Amidst the growing state repression in the lead up to the G-20 in Seoul, the South Korean National Police Agency (NPA) has created a special police unit as part of its effort to enhance security around the summit. Police operations headquarters will be set up in Seoul September 1st and will bring in elite mobile field force units of “riot troops” from across the nation. All officers will continue to be on high alert until November when hundreds of finance/business CEO’s and world leaders gather in Seoul, in an attempt to fix the crisis their policies created. This will undoubtedly become a milestone for the G-20 and within the anti-globalization movement, as South Korea becomes the first country in the Asian region, and from the “emerging world”, to host a G-20 Summit.

    Based on the outcome of previous G-20 Summits and the response of South Korean police to demonstrations in the past, it is almost guaranteed that the South Korean people can expect extreme police repression and increased erosion of their hard-won democracy, before, during, and after the summit. As in the past, the G-20 will almost certainly conclude in an undemocratic fashion, and will attempt to promote and solidify more of the same oppressive neoliberal policies the working people of the world struggle against every day. On the one side is neoliberalism, with all its repressive power and machinery of death; on the other side is humanity.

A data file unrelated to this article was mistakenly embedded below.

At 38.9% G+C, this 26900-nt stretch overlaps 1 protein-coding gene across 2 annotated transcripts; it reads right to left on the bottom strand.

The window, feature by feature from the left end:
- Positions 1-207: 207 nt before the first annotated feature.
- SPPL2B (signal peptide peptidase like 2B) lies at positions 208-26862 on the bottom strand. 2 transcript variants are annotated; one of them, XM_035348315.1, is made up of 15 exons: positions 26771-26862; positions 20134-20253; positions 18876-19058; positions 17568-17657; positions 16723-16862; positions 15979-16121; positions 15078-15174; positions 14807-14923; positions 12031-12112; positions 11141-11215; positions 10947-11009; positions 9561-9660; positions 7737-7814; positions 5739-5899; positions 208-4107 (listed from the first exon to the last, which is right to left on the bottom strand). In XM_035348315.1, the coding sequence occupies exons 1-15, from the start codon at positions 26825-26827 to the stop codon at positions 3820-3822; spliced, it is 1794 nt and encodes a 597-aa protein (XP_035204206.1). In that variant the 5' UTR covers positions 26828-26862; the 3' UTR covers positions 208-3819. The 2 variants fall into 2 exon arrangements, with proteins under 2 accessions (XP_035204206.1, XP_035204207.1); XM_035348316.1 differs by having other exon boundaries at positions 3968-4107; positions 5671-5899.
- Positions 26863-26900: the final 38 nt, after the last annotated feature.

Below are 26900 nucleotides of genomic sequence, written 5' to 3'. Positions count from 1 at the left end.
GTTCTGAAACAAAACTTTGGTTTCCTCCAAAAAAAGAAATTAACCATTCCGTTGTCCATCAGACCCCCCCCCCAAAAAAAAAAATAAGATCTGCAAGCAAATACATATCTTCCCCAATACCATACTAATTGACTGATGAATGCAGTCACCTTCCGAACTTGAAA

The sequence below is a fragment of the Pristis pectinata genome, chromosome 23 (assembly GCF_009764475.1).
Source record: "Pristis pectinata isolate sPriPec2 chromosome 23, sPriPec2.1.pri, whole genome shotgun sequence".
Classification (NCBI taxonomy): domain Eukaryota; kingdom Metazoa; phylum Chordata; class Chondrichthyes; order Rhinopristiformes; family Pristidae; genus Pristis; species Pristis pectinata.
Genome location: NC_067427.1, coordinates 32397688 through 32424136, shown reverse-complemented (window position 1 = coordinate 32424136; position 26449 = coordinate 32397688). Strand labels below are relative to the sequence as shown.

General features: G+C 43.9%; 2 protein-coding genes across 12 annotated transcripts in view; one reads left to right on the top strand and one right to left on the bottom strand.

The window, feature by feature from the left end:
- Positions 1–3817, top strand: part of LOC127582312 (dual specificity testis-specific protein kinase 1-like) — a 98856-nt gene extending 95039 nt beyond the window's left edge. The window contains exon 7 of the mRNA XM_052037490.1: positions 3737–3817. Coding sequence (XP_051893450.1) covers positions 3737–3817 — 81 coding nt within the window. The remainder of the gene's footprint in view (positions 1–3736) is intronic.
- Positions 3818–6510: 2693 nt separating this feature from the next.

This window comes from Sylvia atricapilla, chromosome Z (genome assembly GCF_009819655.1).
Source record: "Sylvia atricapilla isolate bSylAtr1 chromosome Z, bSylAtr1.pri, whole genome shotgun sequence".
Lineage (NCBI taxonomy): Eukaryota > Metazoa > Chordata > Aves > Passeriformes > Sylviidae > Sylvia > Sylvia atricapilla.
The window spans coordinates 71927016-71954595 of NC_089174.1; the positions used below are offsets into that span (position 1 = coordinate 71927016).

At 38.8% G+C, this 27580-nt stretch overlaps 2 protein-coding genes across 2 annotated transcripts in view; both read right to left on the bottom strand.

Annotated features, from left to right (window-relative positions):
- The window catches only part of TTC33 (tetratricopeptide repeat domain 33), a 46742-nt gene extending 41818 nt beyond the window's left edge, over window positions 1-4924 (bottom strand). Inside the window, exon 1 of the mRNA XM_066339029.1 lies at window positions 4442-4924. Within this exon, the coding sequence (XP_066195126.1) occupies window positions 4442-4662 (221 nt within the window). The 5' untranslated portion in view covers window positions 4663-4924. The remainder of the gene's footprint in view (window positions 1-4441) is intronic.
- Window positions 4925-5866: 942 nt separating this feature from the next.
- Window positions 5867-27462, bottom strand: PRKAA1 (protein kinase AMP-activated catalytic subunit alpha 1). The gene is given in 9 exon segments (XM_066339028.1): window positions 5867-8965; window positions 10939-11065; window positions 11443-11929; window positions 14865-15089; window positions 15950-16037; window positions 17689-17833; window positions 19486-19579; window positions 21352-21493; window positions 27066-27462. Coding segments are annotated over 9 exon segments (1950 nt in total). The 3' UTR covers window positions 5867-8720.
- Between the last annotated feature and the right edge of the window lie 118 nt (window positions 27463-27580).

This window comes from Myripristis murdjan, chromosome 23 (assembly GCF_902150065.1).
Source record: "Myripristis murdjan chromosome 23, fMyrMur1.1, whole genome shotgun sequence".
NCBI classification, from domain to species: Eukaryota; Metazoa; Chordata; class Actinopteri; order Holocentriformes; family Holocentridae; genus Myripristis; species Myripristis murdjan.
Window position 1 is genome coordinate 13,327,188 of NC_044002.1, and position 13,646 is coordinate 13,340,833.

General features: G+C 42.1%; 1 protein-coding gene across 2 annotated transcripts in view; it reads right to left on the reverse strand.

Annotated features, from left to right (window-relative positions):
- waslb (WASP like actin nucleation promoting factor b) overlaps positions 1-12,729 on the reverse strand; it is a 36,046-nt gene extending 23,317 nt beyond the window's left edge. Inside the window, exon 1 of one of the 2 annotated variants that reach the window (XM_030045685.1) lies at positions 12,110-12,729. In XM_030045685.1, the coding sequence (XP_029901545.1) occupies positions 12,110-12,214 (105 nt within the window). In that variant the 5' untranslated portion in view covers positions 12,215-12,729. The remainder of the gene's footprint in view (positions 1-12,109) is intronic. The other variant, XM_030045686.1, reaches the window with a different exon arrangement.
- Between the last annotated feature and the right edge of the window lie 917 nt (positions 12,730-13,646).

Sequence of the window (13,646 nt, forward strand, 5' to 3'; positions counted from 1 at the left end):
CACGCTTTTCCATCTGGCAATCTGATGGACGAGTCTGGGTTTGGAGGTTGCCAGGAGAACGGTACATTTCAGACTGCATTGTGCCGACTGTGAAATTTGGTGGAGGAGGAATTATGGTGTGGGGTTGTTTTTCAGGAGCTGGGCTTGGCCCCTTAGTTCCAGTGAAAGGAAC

There will be a storm…

    ***Please note this is an incomplete list of participants***

    World Bank
    United Nations
    Africa Union
    Financial Stability Forum
    International Labour Organization

    (Over 100 CEOs will attend the Seoul G20)

    Deutsche Bank CEO Josef Ackermann
    HSBC British Holdings Group Chairman Stephen Green
    U.K. Standard Chartered CEO Peter Sands
    Citigroup CEO Vikram Pandit
    U.S. Black-stone Group Chairman Stephen Schwarzman
    VISA Chairman Joseph Saunders
    Japan’s Nomura Holdings CEO Kenichi Watanabe
    China Merchants Bank CEO Ma Weihua
    Luxembourg’s Arcelor Mittal Chairman Lakshmi Mittal
    Switzerland’s Nestle Chairman Peter Brabeck-Letmathe
    U.S. Qualcomm Chairman Paul Jacobs
    French energy company Total CEO Christophe de Margerie
    Germany’s Bosch Group Chairman Franz Fehrenbach
    France’s AREVA CEO Anne Lauvergeon